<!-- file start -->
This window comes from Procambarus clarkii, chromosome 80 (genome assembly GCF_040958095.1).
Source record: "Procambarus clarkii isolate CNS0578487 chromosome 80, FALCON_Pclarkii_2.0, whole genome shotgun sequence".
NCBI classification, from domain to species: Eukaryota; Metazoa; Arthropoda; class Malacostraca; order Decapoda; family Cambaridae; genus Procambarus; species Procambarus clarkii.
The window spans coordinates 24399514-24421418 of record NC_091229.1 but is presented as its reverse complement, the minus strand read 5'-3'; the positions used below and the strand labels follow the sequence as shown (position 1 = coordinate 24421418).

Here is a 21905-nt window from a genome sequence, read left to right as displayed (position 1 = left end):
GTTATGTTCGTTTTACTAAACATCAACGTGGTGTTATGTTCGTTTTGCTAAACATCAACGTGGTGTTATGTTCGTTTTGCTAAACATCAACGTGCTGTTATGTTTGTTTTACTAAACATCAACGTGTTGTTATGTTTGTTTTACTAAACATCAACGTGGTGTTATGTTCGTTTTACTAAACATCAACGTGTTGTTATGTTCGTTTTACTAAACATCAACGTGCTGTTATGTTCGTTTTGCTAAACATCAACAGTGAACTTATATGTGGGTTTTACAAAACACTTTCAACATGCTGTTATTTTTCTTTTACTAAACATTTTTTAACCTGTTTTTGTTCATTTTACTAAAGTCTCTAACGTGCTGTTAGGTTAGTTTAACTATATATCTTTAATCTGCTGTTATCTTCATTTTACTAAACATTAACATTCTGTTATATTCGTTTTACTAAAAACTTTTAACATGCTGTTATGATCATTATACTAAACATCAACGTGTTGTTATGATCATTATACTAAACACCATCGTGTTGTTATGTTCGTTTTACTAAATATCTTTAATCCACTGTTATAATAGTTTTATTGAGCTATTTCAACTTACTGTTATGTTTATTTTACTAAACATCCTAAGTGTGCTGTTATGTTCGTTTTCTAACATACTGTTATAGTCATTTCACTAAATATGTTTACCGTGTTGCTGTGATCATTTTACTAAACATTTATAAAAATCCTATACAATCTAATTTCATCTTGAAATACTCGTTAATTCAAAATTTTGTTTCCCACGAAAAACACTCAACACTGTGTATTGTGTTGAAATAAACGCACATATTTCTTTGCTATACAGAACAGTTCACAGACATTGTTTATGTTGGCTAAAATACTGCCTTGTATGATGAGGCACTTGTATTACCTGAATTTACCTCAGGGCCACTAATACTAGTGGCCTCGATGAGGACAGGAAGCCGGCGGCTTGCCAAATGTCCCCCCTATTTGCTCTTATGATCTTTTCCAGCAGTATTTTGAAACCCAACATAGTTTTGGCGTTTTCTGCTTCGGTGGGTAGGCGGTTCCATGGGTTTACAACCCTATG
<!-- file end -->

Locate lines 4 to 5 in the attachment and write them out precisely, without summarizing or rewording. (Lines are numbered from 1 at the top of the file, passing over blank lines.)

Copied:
The window spans coordinates 24399514-24421418 of record NC_091229.1 but is presented as its reverse complement, the minus strand read 5'-3'; the positions used below and the strand labels follow the sequence as shown (position 1 = coordinate 24421418).

Here is a 21905-nt window from a genome sequence, read left to right as displayed (position 1 = left end):